Squats are an essential exercise for any equestrian who wants to perform their best, as well as to reduce the risk of injury. A squat is a simple functional movement that can indicate biomechanical issues that will have an effect on rider position. A squat will tell you if your hamstrings, glutes, core, and/or spinal muscles are weak which will cause you to fall forward in the saddle. However, most of us do not know the correct position to complete the most basic squat. Poor alignment and posture when performing a squat can cause injuries if not corrected, especially when doing weighted or plyometric squats.
As a Doctor of Physical Therapy, I use squats to identify biomechanical issues, such as weak gluteal muscles, that may inhibit normal movement patterns throughout the body, like difficulty with the rising trot. Once muscle imbalances and areas of limited mobility are identified, I can prescribe specific exercises to strengthen these deficits.
Since squats target strength and flexibility, they are important to riders for several reasons. The first being, it improves core and leg strength which helps the rider stabilize between their hips for better balance in the saddle. They also improve strength of the lower spine and hip muscles that control forward and backward motion so we can better absorb the motion of the horse. Lastly, squats are good for the tight rider to improve flexibility so that they do not inhibit the horse’s movement at the wrong time.
How to Assess a Squat
Most of us know that the downward motion is achieved by dropping the hips to or just below your knee joint. Then the upward motion is achieved by extending hips, knees, and ankles until you are standing again. However, there is much more to the squat than just your hips, knees, and ankles. So what can a squat tell you about your body’s neuromuscular strength, stability, and mobility?
When I’m assessing a basic squat, I’m looking at your movement from your head to your feet. Each segment of your body is telling me what your specific limitations are that can lead to poor performance or injury.
Think about the squat being assessed from three different aspects. The upper body movement which consists of your head, neck, and torso. The lower body which assesses movement of the hips, knees, tibias (lower leg), and feet. Then finally, the quality of the entire movement from the downward motion, depth of the squat, then how you return to the standing position.
Factors of a Correct Squat
A squat is best assessed when the individual holds onto a dowel that rests on their shoulders to keep their forearms parallel to the torso. This position helps facilitate back extensors, shoulder reactors, and latissimus for correct torso mechanics during the squat.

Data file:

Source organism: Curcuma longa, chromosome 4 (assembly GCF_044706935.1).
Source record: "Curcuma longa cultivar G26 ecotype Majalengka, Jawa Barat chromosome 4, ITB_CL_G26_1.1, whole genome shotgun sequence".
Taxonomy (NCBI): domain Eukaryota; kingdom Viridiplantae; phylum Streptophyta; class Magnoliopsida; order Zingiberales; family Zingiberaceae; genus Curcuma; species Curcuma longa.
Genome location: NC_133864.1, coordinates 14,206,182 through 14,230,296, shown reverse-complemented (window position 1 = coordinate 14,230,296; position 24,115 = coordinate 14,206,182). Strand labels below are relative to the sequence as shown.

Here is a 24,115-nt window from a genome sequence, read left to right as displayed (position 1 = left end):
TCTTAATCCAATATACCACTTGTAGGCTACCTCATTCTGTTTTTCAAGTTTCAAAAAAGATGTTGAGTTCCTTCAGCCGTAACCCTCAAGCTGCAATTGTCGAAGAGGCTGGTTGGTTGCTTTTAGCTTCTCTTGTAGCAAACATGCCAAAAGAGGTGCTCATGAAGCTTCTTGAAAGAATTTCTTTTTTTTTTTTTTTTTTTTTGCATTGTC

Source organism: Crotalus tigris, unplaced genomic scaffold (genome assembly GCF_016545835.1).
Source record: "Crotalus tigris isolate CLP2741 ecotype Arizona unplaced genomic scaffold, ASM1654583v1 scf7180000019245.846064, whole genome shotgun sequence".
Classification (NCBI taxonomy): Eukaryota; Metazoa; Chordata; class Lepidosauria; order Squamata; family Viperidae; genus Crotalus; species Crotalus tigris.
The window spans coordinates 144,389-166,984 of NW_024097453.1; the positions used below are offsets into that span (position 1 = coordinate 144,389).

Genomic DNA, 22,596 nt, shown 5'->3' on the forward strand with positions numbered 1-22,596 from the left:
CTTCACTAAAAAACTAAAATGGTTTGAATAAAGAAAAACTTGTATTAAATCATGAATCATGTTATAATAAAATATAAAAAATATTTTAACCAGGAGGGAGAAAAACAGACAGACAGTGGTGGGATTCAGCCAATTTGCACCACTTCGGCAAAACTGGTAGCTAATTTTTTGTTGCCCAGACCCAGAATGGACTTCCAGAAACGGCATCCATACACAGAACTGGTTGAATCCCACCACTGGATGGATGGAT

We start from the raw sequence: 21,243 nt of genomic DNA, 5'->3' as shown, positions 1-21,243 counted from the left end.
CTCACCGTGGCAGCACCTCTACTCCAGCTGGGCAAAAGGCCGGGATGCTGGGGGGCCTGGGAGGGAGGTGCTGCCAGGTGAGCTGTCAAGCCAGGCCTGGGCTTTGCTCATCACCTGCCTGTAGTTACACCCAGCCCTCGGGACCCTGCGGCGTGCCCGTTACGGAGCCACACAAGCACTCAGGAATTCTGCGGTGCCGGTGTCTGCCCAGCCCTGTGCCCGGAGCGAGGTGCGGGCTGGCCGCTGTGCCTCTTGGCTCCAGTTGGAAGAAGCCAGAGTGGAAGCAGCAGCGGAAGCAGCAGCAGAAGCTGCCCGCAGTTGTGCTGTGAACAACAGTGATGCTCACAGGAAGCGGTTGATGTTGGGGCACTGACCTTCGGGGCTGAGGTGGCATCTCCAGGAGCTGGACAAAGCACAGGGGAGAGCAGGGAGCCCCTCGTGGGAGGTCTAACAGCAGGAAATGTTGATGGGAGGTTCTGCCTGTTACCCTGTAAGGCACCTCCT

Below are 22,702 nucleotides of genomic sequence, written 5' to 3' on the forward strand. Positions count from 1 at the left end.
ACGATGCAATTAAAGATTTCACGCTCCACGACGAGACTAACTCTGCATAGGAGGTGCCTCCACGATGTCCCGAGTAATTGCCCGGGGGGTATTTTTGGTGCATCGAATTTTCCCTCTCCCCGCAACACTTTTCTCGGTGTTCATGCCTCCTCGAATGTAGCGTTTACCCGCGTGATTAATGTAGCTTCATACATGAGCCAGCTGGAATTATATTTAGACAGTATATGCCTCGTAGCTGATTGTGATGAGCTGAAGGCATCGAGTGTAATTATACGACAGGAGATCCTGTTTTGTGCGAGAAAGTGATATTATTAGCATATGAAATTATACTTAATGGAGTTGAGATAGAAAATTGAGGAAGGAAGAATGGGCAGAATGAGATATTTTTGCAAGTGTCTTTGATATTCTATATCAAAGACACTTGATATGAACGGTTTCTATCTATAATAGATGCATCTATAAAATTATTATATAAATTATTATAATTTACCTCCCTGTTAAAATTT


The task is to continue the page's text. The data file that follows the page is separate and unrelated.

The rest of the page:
It’s important to assess the stance as part of the squatting exercise. A correct stance allows you to avoid injury and learn the proper motor control necessary to perform the exercise. If the stance is too wide, the compression forces behind the patella and/or between the lower leg and upper leg may increase. Likewise, too narrow of a stance may lead to forward compression of the upper leg on the lower leg. Either of these scenarios done repeatedly over time can lead to knee pain and injury.
Foot position plays a key role in knee function when squatting in regards to how your patella tracks throughout the movement. A common recommendation for foot position is slightly turned in or partially turned out. Extremes in ankle rotation cause stress on the structures of the knee and should be avoided in all types of squats.
Ideally, the core muscles on the front and back of the torso contract to stabilize the trunk and hips in order to counterbalance unwanted movement and to regulate the lower body’s movement throughout the squat. The pelvis should remain in neutral pelvic tilt with square and stable hips with minimal side to side movement while performing the downward motion. There should be unrestricted movement of the knees to pass over toes during the downward motion until the desired position of the hips at or slightly below the knee joint is achieved. Keeping your knees back behind your toes will lead you to lean forward, which causes greater compression at the lower spine and hips– putting these joints at higher risk for injury. At the lowest part of the squat, the trunk and lower leg should appear to be parallel to one another. The foot placement should be shoulder width apart with the entire foot on the ground through the entire squat. Bodyweight should be emphasized through the heel and outer part of the foot during the downward and upward movement of the squat.
Reap the Benefits of Squats
Squats are a powerful exercise that when done correctly will strengthen trunk, core and lower leg muscles, as well as improve flexibility and balance at your hips and knees to be ready for the rigorous demands of riding. The squat can be an excellent tool to evaluate biomechanical issues, such as muscle and joint asymmetries on and off the horse. Once these weaknesses are identified, corrective exercises can be prescribed to improve posture, balance, and the effectiveness of leg aides.
Working with a Doctor of Physical Therapy decreases your risk of injury while squatting and ensures that you will maintain the correct depth and posture to get the most out of your squats. Dr. Shields can help you translate the strength you build while squatting to your equitation and success in the saddle.